Bowen Blair of the Trust for Public Land said that although conservationists had been eyeing the ranch for some time because of its proximity to Hells Canyon and national forest land, preserving it didn't become politically feasible until the Nez Perce became involved. And while converting private ranch land into public land wasn't popular in Wallowa County, the return of the Nez Perce was - immensely.

A second return

The wish for the Nez Perce to return had become so strong among some whites in Wallowa County that it is fair to call it a movement. Although there's still bigotry in this rural place whose high school team is named the Savages, 25-year resident Rich Wandschneider says attitudes have changed dramatically in the past decade.

In recent years, in fact, a handful of people formed a nonprofit foundation, the Wallowa Band Nez Perce Trail Interpretive Center Coalition, to build a $2.1 million Nez Perce interpretive center and powwow grounds. Although Nez Perce leaders in Idaho have almost ignored the project and some skeptics have dismissed it as a mere economic ploy to lure tourists to a depressed timber and mining region, organizers have doggedly continued.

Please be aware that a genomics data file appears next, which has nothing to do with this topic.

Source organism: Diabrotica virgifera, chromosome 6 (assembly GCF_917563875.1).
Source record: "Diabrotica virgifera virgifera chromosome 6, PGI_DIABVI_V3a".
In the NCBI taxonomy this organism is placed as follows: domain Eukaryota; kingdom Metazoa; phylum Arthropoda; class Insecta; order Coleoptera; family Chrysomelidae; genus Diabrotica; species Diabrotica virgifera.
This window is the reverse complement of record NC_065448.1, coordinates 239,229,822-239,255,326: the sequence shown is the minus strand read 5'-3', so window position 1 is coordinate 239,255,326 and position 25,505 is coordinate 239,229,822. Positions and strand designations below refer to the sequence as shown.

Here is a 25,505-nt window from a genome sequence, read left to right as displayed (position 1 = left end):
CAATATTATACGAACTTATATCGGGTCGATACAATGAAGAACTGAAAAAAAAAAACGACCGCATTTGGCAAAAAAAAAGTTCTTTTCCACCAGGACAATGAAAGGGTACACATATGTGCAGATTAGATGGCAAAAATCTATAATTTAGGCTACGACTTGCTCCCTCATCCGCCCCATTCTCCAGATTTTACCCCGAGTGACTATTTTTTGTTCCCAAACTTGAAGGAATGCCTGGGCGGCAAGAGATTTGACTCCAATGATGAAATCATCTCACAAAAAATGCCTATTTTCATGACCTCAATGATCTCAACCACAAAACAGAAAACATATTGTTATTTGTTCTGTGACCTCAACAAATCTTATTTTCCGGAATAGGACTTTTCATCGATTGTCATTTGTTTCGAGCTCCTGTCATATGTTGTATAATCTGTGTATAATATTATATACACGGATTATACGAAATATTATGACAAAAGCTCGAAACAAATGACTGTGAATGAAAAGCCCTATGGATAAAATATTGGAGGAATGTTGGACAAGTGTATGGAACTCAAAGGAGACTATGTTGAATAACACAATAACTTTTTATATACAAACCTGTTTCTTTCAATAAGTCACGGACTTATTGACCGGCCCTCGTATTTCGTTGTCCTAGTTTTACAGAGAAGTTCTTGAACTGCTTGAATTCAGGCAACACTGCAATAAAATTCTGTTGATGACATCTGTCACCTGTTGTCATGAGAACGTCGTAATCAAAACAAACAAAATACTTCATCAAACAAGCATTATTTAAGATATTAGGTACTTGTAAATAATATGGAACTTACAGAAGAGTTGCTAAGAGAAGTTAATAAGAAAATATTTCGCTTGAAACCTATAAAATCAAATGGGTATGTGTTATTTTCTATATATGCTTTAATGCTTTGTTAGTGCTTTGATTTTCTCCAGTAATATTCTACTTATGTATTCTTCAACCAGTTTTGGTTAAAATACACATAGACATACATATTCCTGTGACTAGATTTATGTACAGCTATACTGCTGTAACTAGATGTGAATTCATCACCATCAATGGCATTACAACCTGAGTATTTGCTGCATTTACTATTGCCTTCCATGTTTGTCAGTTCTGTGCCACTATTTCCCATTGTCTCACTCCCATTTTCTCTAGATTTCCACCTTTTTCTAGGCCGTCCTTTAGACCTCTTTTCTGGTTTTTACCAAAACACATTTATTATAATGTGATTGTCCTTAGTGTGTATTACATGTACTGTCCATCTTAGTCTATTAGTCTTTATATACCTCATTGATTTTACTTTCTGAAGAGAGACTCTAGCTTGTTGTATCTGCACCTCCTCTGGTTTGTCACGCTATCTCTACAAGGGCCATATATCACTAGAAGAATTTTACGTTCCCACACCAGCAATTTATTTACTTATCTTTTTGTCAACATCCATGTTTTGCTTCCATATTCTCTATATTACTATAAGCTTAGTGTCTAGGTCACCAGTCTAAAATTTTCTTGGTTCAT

They currently have an option on a 160-acre ranch near a historic Nez Perce campsite in Wallowa, Wandschneider said, adding that the group hopes to stage its land dedication July 18, during the annual Nez Perce Friendship Feast and Pow Wow.

At a meeting that took place after the naming ceremony, I sat in a cramped, fluorescent-lit room of the Wallowa City Hall and wondered whether this group of white teachers, engineers, retirees, mothers and farmers felt their thunder was stolen up on the rim of Joseph Creek Canyon.